By Mankh (William E. Harris III)
"The question is not whether we can afford to squander $3 trillion or $5 trillion. We can. But our strength will be sapped. There is no such thing as a free war," Nobel prize-winning economist Joseph Stiglitz told Joint Economic Committee members in February of 2008.
Oh, what of the colonial occupation of Iraq to the dirge-tune of 3-to-5 trillion? Not even God could bail that out, but that's because HE-SHE-IT doesn't deal in such finances. Clean air, water, soil, food... THOSE are the dominions of the higher beings that some refer to as "God," but they need our help.
California wants a 7 billion bailout. New York state is facing a 1.2 billion shortfall, and according to Newsday, "Gov. David A. Paterson said that at least $2 billion in cuts are needed to help close the ever-widening gap."
Meanwhile the worker-slaves, those not privy to the gargantuan fruits of a corrupt system, must "oh Lordy, pick a bale a day." An honest day's work earning an honest day's pay seems a fair equation that deserves its day. Minimum wage bailout? American Indian bailout? African-American bailout? Prison bailout for non-threatening drug-offenders?
The United States of Amnesia, as Gore Vidal likes to call it, has seemingly forgotten that finances really do not rule the world. Of course, they do in a man-made sense but as to what is truly important, money means nothing. Money means nothing to a blade of grass. Money means nothing to the smile of a child. Money means nothing to the light that shines forth from our eyes. Money is an illusion created to... to what?... I'm not sure... perhaps created so as to exchange STUFF as George Carlin liked to call the material objects that money can buy.
But wait, it's not even money that's buying STUFF, rather it's FLUFF aka credit and speculation. And that's how we got into this mess. Since I'm not an economist, I call it J. Wellington Wimpy economics or Wimpy economics for short. Here's how it works: "I'd gladly pay you Tuesday for a hamburger today." That's what Popeye's cartoon friend said when attempting to scam a meal.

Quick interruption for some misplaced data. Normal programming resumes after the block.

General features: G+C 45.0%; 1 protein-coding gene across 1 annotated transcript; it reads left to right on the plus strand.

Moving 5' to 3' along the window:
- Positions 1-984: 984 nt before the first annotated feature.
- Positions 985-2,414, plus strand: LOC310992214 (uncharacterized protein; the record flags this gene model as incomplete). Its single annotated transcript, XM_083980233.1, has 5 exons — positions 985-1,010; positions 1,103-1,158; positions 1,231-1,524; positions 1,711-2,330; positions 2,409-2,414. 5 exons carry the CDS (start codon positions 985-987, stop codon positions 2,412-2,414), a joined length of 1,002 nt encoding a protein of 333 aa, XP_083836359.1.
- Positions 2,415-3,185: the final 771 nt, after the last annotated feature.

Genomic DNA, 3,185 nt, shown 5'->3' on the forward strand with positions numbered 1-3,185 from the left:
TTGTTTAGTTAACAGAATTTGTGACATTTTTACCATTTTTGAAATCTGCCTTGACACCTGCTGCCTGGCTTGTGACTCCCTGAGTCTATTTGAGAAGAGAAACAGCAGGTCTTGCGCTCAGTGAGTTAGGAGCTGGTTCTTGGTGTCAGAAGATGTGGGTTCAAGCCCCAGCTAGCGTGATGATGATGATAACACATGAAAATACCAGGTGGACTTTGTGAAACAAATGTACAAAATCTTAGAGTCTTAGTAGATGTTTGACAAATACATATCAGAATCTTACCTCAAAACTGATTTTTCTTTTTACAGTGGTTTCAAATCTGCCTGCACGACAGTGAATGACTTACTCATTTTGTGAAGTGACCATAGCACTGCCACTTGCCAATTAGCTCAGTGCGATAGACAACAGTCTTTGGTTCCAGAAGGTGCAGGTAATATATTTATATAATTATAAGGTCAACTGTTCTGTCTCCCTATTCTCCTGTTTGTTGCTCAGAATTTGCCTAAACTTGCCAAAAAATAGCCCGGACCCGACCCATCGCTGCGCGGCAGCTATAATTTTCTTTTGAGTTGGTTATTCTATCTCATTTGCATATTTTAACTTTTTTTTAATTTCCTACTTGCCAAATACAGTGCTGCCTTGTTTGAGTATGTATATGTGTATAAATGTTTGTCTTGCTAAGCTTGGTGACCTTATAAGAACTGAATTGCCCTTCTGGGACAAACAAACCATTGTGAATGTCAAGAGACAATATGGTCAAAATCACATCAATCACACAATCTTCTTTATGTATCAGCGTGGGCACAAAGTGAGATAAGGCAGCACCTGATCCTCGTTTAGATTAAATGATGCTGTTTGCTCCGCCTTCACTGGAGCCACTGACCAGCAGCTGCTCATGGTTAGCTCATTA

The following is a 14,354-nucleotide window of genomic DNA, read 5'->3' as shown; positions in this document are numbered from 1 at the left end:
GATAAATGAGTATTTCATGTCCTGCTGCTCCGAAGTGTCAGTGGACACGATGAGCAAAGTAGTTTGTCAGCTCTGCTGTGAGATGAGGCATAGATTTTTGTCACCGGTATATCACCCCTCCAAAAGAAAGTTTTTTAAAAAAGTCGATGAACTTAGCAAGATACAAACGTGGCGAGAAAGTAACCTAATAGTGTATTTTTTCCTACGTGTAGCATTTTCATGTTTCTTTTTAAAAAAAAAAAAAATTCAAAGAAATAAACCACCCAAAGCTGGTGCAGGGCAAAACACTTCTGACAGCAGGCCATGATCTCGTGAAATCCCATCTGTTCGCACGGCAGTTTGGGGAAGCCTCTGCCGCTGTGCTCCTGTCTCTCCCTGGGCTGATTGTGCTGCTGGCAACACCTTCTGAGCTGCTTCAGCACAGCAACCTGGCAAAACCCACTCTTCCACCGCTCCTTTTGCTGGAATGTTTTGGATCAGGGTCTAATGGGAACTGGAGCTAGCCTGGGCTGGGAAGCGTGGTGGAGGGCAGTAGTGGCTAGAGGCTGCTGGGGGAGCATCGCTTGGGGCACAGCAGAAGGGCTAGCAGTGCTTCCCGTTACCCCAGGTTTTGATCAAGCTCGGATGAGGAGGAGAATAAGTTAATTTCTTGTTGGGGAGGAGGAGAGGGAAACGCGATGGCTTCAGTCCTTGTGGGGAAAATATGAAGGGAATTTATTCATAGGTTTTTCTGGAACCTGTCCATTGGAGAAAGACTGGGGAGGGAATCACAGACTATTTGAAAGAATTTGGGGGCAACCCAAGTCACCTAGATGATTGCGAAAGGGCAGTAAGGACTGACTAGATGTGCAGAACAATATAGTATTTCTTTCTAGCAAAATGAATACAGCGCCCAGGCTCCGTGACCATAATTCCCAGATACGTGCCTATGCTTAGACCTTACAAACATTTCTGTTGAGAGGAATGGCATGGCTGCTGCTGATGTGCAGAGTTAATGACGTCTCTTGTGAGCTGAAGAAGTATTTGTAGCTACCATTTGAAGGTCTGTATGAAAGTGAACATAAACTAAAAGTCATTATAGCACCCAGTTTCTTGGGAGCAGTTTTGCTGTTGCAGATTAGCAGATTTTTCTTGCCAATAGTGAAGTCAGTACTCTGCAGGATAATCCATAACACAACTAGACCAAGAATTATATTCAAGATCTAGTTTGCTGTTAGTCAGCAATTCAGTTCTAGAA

Oh, how Wimpy some people get when their pocketbooks, wallets, and accounts are threatened. What uproar when seemingly everything is threatened by financial Armageddon. Hot air winds from TV pundits shake their station logos. Wall Street evangelists scream "Hedge-fund-fire and bond-stone!" Would the entire system have gone belly-up without a bailout? I don't know, but sadly it already has for some Africans and others. And what of American soldiers and Iraqi soldiers and citizens? Thousands, probably hundreds of thousands of lives lost... no way to bailout.
On an environmental level we have recently started "going Green." What about Brownish-Gray for tree barks? What about Red for male cardinals and strawberries? What about Orange for oranges? What about Yellow for lemons? And Blue for the Sky and Purple for eggplant and psychic visions and Rose-Pink for sunlit clouds? What about some kind of beige color for the skin we call white, plus colors for all the subtle and deep shades of brown for those who have left their skins on the battlefields of wars costings trillions of dollars?
The economy, the environment, and our ecological well-being are all intertwined. If we are seriously into "going green" (or better yet "going rainbow"), and learning how to get by on less-- let's study more, converse and consult more with indigenous peoples, tribal peoples, aboriginese, monks, nuns, mystics, Taoists, and others who truly know how to live on the land, live with less. Let's call that Popeye economics to remind us what spinach, or anything grown wholesomely from the soil, can do for us. As Paul Newman once said: “We are such spendthrifts with our lives. The trick of living is to slip on and off the planet with the least fuss you can muster. I’m not running for sainthood. I just happen to think that in life we need to be a little like the farmer, who puts back into the soil what he takes out.”
Until we start paying for hamburgers, or veggie burgers TODAY, as well as feeding those who can't afford it yesterday, the economy will continue to go begging for bailouts. Until we learn that a fruit tree in one man's yard is meant to feed a neighborhood, there will be plenty of Wimpys to watch out for, and plenty of skinny Popeyes looking for some tasty spinach.
Mankh (Walter E. Harris III), a poet and essayist, is the author of Singing an Epic of Peace; author/edited Haiku One Breaths; and is currently editing an anthology of essays and poems entitled Modern Muses: How Artists Become Inspired. He can be contacted at firstname.lastname@example.org